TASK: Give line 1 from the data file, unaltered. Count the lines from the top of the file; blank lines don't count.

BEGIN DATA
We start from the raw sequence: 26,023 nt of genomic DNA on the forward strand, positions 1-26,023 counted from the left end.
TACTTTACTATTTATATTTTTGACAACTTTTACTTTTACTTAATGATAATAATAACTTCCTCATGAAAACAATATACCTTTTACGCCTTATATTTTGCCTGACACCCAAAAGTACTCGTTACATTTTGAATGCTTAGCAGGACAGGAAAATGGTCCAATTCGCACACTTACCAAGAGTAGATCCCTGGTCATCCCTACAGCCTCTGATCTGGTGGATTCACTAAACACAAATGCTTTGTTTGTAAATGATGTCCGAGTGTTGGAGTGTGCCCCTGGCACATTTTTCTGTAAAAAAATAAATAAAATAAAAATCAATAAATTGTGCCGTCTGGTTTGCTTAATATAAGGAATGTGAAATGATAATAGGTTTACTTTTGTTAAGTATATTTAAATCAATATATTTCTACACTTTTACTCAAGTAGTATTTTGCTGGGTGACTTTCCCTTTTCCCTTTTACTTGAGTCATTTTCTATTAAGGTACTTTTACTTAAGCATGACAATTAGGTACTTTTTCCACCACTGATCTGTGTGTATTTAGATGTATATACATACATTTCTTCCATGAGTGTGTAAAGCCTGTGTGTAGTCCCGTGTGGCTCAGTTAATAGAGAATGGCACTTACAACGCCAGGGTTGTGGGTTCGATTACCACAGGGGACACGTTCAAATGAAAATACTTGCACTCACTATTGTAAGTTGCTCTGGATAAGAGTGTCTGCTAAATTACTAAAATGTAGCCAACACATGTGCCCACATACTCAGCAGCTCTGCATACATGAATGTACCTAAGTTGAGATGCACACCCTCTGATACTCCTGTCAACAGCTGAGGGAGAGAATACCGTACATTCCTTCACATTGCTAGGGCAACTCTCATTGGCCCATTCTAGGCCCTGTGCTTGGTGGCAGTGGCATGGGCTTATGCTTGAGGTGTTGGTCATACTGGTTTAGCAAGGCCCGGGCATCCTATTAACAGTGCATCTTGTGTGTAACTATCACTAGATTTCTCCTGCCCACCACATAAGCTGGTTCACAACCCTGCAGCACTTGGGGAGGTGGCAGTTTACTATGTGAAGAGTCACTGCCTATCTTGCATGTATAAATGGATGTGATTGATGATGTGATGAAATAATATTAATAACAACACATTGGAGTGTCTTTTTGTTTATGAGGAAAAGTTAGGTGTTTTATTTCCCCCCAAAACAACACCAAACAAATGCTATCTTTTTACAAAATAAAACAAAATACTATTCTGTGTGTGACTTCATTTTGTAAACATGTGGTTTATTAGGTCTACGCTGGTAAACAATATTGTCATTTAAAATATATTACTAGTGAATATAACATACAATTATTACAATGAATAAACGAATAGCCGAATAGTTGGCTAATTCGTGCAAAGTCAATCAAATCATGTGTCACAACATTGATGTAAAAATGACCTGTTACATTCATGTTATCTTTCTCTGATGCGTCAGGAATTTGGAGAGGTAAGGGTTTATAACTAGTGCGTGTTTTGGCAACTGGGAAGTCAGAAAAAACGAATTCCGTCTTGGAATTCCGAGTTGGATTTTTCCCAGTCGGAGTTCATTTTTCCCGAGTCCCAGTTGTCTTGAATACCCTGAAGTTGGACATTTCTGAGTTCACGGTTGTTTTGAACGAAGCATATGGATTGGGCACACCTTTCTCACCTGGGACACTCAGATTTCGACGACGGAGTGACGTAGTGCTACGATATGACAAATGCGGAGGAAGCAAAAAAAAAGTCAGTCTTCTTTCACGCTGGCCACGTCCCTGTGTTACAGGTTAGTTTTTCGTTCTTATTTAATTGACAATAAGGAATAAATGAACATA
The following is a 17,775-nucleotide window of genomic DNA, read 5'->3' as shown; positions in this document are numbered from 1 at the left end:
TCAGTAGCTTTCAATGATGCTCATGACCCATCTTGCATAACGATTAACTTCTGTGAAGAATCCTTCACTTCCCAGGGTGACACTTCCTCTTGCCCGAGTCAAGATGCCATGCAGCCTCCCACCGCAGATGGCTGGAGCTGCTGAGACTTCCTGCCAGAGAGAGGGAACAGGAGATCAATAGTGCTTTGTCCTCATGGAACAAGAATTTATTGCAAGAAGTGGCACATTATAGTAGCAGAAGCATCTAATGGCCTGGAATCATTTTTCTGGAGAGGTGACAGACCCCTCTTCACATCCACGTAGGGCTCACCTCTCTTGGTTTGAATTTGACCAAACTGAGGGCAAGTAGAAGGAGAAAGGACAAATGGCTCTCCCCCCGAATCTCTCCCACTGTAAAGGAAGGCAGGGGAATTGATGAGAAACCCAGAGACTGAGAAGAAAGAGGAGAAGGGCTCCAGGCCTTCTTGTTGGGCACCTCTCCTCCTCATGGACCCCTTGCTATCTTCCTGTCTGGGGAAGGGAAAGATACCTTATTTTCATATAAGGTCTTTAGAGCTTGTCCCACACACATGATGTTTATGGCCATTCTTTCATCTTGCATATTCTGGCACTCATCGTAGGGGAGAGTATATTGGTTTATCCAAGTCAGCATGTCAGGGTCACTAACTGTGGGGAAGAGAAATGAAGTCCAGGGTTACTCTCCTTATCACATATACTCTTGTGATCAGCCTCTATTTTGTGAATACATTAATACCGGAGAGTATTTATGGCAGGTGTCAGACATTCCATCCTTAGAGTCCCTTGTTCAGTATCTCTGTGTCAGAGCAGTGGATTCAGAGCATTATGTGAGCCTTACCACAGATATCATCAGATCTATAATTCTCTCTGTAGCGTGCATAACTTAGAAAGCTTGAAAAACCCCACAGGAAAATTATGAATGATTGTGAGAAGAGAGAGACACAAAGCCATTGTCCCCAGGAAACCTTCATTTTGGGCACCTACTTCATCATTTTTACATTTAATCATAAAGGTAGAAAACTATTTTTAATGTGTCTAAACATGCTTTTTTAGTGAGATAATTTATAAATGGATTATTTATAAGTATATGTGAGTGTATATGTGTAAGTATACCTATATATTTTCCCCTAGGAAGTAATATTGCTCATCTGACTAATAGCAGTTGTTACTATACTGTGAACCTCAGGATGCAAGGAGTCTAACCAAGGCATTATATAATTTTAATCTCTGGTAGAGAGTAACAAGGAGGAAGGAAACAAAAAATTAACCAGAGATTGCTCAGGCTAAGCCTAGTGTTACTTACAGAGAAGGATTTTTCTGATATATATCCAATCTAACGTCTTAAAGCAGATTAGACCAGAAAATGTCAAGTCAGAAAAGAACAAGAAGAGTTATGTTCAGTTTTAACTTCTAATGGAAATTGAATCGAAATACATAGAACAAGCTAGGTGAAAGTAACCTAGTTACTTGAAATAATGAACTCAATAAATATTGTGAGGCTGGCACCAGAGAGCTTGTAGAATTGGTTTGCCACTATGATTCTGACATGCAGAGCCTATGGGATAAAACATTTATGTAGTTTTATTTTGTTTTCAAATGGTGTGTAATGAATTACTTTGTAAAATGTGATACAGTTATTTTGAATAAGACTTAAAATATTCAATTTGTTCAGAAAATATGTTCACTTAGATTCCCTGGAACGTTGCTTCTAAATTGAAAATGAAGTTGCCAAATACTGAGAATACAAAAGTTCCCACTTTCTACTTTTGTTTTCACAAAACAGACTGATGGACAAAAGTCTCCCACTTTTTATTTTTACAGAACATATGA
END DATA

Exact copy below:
We start from the raw sequence: 26,023 nt of genomic DNA on the forward strand, positions 1-26,023 counted from the left end.